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How to decrease the output current and voltage from this DC to DC converter?

Discussion in 'General Electronics Chat' started by Willen, Jan 5, 2014.

  1. Willen

    Willen Well-Known Member

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    OK then all can feel happy with electronics because they all are creative!! Because they are engineers and electricians yes! I feel these advanced parts of the world like a heaven for all. But 'money' is key thing there to get all.

    AG, good news. I believe that happiness is first medicine for us.

    While talking about happiness, I remembered an old 'misunderstanding' from a very old people of here towards American white people. It was so funny so laughed lot yesterday---

    More than 100 years ago there were no advanced technology around the world and no more communication. Education presented here very late around 20th century. That time just few white Americans had here for research. Here most of the peoples were uneducated. So they used to talk about this Americans like this way (I heard from an old person)- "Very years ago their parents were big giants and used to live inside (down) of the earth. So now they have a tail at back of their body near head. They are so much rich so they drink milk always instead of water so they are amazingly white." Hehe how narrow world was exist!

    And now we feel entire world as a room!! All credits goes to electronics frist!!!! Want to salute those inventors!!!
     
    Last edited: Jan 30, 2014
  2. audioguru

    audioguru Well-Known Member Most Helpful Member

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    I used to drink a lot of beer and rum but my doctor and my bank said it was bad for me. Now I drink a lot of coffee, hot chocolate and chocolate milk but my skin is not brown. Sunshine in summer makes my skin red then it turns brown for a couple of months.

    Some people around the world have more money than brains. They own cars like Lamborghini, Ferrari, Bentley and Rolls Royce that are extremely expensive then they rust away in a few years.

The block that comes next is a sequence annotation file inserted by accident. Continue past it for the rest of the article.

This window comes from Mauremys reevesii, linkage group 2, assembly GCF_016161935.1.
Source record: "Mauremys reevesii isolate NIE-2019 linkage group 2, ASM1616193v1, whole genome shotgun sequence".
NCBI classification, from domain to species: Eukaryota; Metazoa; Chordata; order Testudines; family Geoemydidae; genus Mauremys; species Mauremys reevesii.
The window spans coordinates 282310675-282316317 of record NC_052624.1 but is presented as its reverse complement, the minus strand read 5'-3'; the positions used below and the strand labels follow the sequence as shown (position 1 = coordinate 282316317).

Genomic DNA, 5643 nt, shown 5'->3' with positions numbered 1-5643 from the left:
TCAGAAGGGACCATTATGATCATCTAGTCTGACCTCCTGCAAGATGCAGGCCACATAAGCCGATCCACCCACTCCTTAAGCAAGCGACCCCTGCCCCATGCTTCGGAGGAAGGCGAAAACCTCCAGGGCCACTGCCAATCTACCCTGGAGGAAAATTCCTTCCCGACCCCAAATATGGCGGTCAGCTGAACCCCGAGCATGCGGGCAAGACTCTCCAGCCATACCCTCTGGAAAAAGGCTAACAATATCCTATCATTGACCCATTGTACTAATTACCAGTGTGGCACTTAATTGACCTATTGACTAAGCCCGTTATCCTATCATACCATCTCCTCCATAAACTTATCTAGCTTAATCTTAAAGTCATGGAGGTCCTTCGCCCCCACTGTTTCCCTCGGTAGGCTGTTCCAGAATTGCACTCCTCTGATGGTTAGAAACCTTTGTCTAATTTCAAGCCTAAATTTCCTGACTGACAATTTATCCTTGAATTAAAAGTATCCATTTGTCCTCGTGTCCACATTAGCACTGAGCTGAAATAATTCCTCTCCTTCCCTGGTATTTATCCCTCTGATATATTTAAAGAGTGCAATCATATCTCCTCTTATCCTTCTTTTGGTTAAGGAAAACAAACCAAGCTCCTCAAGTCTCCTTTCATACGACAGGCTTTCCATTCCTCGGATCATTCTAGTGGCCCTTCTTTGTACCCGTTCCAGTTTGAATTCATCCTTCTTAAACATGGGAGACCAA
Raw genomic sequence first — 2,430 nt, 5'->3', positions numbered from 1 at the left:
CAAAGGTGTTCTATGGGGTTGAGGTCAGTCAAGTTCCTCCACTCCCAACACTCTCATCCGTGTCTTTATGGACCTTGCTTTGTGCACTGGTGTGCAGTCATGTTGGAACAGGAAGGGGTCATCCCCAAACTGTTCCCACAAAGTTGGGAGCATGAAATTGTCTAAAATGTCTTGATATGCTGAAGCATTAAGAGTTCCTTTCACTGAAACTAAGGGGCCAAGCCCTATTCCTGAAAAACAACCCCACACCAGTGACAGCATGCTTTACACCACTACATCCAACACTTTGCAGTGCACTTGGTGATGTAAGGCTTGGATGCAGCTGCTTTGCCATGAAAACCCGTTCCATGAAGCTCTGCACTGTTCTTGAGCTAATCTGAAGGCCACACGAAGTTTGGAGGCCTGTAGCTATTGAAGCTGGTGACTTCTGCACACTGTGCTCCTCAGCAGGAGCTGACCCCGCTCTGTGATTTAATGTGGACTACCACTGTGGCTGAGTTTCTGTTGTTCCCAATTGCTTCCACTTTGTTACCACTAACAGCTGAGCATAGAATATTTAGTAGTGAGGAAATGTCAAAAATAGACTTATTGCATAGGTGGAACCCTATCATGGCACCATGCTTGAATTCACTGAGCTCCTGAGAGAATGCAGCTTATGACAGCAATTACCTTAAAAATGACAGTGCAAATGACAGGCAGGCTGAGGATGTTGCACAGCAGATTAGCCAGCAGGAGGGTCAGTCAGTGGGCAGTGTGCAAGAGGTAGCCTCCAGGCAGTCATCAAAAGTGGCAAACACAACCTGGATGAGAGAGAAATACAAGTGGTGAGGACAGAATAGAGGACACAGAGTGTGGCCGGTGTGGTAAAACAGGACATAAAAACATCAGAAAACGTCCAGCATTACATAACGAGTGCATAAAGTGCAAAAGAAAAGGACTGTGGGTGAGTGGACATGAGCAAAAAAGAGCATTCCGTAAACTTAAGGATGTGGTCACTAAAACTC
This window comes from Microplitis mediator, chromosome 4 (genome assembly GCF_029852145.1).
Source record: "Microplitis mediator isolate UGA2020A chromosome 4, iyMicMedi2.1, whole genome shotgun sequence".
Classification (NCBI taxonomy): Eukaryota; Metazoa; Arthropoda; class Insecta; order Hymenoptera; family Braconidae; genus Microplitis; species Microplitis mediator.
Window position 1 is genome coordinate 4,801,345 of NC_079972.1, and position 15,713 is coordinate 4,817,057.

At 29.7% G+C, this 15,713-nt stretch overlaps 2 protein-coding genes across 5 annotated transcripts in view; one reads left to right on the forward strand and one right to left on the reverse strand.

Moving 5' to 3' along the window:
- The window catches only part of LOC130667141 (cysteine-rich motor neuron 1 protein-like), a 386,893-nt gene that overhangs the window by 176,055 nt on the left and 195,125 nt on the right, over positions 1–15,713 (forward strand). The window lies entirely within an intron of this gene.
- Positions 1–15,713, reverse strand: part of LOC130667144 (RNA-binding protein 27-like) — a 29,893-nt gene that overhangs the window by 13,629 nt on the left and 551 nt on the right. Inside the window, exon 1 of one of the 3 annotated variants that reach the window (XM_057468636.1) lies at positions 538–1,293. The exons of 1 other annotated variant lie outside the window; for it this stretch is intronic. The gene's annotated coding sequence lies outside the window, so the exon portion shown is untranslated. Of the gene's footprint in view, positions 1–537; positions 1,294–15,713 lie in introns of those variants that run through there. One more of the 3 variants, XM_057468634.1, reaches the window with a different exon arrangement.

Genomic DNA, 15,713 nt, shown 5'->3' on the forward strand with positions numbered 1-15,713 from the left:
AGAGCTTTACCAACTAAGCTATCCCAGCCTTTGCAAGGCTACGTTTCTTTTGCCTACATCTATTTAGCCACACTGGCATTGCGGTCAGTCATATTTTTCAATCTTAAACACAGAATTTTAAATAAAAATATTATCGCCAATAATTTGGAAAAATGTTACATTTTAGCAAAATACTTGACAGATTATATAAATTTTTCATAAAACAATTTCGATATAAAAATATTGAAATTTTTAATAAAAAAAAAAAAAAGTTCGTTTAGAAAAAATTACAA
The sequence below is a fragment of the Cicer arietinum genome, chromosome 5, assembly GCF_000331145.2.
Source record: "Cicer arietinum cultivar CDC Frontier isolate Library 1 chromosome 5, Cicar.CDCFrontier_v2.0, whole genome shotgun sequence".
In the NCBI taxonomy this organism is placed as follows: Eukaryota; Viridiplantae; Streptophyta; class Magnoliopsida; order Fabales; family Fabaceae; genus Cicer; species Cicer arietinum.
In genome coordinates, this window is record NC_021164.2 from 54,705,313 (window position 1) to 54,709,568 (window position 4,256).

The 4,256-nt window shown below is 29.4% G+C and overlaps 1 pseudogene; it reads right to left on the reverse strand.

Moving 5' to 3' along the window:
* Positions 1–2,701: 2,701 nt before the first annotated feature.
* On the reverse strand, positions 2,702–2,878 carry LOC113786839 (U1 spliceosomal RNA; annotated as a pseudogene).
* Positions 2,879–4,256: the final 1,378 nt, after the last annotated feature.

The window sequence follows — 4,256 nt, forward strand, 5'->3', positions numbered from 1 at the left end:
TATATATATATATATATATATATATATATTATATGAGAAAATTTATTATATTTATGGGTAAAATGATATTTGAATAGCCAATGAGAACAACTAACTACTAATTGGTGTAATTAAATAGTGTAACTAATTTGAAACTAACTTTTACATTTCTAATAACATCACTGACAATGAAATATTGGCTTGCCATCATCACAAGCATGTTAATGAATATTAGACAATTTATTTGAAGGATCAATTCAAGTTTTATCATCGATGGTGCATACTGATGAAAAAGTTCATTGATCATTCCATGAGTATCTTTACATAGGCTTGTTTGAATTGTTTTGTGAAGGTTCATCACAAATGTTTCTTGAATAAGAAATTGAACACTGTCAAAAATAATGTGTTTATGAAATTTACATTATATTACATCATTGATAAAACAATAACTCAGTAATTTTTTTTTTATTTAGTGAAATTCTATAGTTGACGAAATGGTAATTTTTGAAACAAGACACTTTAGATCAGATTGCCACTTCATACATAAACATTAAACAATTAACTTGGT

Some people travel around the world in their own jet airplanes.
     
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  3. Willen

    Willen Well-Known Member

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    Here I found an Chinese Li-ion cell charger circuit. I made this circuit by seeing the real charger device, hope I didn't make any mistake. Here LED 1 blinks so fast while battery is charging, How it blinks?

    LED2 is a simplle power LED to show ON state. How amazing bias around LM358, is it possible? Another amazing is how battery gets negative supply? (there were in PCB marking same 'B-' for Pin1 and 'B+' for pin7 I did same in schematic.
     

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    Last edited: Feb 8, 2014
  4. dave

    Dave New Member

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  5. audioguru

    audioguru Well-Known Member Most Helpful Member

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    You forgot to post the schematic.
    The datasheet for the LM358 shows that pin 1 and pin 7 are the outputs of its two opamps.
     
  6. Willen

    Willen Well-Known Member

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    Yes! You became so fast than my upload hehe Now I edited the post by adding a schematic (see my previous post).
     
  7. audioguru

    audioguru Well-Known Member Most Helpful Member

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    The top opamp will do nothing with its input pin 2 connected to nothing. Its input pin 3 powers the green LED with such a small current that this LED will not be seen. The green LED might be a poor attempt to make a 4.20V voltage reference with a different voltage for each different green LED.